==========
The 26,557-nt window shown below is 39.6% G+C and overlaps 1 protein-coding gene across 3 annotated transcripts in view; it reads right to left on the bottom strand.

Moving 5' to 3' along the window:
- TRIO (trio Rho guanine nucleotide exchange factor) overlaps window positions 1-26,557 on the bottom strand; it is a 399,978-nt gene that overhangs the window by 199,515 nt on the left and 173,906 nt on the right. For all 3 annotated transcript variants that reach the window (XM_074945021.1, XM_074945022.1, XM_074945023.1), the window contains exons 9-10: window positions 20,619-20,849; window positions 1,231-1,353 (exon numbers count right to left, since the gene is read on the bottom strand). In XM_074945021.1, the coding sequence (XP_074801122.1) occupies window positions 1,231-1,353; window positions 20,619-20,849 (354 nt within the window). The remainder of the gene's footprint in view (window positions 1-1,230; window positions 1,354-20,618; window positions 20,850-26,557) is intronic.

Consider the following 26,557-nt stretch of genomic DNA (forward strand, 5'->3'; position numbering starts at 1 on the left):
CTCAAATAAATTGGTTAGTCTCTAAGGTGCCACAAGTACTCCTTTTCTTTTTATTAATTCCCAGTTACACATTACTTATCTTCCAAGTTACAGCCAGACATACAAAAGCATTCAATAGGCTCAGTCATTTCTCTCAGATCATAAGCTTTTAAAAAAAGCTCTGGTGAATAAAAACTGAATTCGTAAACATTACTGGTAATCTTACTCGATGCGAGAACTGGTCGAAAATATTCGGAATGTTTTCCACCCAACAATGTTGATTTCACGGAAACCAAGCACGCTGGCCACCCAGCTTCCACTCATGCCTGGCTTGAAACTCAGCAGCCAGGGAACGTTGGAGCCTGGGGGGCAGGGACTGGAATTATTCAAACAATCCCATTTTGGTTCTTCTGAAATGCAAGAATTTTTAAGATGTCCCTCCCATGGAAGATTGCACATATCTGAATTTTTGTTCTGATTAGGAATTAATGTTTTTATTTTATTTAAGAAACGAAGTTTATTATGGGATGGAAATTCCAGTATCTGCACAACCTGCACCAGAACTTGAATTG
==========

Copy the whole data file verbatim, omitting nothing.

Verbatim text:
The 26,557-nt window shown below is 39.6% G+C and overlaps 1 protein-coding gene across 3 annotated transcripts in view; it reads right to left on the bottom strand.

Moving 5' to 3' along the window:
- TRIO (trio Rho guanine nucleotide exchange factor) overlaps window positions 1-26,557 on the bottom strand; it is a 399,978-nt gene that overhangs the window by 199,515 nt on the left and 173,906 nt on the right. For all 3 annotated transcript variants that reach the window (XM_074945021.1, XM_074945022.1, XM_074945023.1), the window contains exons 9-10: window positions 20,619-20,849; window positions 1,231-1,353 (exon numbers count right to left, since the gene is read on the bottom strand). In XM_074945021.1, the coding sequence (XP_074801122.1) occupies window positions 1,231-1,353; window positions 20,619-20,849 (354 nt within the window). The remainder of the gene's footprint in view (window positions 1-1,230; window positions 1,354-20,618; window positions 20,850-26,557) is intronic.

Consider the following 26,557-nt stretch of genomic DNA (forward strand, 5'->3'; position numbering starts at 1 on the left):
CTCAAATAAATTGGTTAGTCTCTAAGGTGCCACAAGTACTCCTTTTCTTTTTATTAATTCCCAGTTACACATTACTTATCTTCCAAGTTACAGCCAGACATACAAAAGCATTCAATAGGCTCAGTCATTTCTCTCAGATCATAAGCTTTTAAAAAAAGCTCTGGTGAATAAAAACTGAATTCGTAAACATTACTGGTAATCTTACTCGATGCGAGAACTGGTCGAAAATATTCGGAATGTTTTCCACCCAACAATGTTGATTTCACGGAAACCAAGCACGCTGGCCACCCAGCTTCCACTCATGCCTGGCTTGAAACTCAGCAGCCAGGGAACGTTGGAGCCTGGGGGGCAGGGACTGGAATTATTCAAACAATCCCATTTTGGTTCTTCTGAAATGCAAGAATTTTTAAGATGTCCCTCCCATGGAAGATTGCACATATCTGAATTTTTGTTCTGATTAGGAATTAATGTTTTTATTTTATTTAAGAAACGAAGTTTATTATGGGATGGAAATTCCAGTATCTGCACAACCTGCACCAGAACTTGAATTG